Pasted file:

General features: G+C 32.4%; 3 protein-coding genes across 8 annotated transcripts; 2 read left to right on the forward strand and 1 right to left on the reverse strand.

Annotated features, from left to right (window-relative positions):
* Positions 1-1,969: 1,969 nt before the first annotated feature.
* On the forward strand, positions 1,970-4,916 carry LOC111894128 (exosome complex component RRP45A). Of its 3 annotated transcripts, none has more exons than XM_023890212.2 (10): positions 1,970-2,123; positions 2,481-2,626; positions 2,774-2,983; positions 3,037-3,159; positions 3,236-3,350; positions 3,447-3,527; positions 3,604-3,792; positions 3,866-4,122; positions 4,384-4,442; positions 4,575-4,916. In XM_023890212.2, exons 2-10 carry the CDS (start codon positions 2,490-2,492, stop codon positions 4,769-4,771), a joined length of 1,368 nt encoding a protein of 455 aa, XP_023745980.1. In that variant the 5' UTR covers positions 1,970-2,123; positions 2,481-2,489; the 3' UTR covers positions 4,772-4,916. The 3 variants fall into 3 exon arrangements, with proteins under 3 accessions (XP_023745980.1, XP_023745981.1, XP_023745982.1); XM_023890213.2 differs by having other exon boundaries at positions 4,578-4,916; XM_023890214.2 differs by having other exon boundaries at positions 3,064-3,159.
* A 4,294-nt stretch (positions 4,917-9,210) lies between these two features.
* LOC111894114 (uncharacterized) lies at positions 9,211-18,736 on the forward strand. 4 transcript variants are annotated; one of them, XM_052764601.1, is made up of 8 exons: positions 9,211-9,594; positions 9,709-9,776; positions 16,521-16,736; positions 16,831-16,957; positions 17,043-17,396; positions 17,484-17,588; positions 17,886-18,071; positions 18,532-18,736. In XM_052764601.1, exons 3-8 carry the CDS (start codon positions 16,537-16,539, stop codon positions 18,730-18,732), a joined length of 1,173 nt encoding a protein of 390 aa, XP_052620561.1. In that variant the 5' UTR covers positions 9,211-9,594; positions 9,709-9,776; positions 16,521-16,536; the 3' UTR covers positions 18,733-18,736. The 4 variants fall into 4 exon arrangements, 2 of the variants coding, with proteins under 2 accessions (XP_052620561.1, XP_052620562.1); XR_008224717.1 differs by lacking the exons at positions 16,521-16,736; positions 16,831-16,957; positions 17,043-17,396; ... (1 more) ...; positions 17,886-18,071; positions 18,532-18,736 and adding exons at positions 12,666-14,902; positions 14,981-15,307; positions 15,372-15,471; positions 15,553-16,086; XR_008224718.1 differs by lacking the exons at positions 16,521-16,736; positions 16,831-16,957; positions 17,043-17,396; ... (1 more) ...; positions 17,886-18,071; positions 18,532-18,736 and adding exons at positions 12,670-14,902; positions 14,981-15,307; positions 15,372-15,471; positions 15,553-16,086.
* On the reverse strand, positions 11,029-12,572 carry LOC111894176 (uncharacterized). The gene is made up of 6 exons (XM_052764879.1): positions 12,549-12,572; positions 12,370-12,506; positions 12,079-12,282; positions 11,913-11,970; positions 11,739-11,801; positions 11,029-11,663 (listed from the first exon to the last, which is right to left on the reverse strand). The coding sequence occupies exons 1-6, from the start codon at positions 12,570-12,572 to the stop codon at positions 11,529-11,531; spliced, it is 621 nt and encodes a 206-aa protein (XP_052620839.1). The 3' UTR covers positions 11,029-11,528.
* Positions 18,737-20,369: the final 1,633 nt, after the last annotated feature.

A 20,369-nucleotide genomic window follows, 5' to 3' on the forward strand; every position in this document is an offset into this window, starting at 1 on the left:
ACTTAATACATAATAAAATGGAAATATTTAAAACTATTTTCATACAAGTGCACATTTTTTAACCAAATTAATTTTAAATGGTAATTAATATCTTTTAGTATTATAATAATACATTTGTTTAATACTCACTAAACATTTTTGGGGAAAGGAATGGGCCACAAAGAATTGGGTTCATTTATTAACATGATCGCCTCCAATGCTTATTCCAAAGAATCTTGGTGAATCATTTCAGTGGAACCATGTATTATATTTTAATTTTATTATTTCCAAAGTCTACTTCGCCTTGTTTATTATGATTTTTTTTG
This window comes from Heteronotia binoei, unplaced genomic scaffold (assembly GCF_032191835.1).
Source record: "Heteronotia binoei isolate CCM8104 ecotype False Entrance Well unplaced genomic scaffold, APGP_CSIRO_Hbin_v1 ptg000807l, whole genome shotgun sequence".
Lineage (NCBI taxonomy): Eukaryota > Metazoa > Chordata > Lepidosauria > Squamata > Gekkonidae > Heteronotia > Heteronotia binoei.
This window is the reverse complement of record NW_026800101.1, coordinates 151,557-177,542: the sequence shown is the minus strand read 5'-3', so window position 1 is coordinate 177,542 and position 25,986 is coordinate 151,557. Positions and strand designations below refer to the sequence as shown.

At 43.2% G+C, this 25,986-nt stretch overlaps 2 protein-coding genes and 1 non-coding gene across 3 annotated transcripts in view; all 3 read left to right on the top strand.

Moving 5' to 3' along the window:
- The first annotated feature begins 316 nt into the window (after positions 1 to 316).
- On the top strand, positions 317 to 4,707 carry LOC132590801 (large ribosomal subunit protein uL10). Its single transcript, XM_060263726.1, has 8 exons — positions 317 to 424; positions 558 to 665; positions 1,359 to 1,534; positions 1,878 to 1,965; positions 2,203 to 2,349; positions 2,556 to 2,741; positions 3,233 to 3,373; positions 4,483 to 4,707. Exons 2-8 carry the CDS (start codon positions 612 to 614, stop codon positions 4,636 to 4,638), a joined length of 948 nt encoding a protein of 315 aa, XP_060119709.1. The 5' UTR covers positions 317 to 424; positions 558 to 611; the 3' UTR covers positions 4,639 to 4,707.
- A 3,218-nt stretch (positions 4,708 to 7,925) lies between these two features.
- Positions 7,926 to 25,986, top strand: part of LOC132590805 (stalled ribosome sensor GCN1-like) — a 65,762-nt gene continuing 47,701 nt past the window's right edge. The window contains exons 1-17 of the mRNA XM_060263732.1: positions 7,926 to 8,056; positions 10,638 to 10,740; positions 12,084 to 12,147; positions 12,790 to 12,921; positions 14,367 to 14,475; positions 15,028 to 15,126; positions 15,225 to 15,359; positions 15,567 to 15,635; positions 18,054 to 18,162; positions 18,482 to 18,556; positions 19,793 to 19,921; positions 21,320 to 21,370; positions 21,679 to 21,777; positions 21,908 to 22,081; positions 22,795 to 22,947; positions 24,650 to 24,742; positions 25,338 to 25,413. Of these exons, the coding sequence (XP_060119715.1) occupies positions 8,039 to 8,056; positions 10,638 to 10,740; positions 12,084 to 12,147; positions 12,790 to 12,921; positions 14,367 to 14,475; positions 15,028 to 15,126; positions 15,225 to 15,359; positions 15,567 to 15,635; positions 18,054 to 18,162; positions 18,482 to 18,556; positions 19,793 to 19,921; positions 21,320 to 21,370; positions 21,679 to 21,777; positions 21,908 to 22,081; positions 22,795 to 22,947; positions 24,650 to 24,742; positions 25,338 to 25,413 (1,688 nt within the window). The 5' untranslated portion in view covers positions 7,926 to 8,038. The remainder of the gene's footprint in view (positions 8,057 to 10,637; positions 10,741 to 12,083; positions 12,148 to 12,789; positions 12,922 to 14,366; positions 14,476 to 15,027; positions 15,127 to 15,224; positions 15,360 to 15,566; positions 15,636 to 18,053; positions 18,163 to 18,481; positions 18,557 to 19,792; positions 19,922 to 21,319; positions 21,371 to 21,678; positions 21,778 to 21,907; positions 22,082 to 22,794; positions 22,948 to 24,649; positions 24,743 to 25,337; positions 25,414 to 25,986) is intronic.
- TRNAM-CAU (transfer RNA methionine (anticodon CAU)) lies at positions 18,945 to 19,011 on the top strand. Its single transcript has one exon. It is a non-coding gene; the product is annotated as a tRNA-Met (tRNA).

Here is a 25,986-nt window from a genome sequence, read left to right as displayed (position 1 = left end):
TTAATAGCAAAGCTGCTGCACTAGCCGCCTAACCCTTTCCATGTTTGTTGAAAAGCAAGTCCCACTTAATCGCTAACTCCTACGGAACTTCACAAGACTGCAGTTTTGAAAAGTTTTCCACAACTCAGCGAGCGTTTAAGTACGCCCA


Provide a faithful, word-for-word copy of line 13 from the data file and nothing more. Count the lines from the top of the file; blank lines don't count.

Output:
Lineage (NCBI taxonomy): Eukaryota > Metazoa > Chordata > Lepidosauria > Squamata > Gekkonidae > Heteronotia > Heteronotia binoei.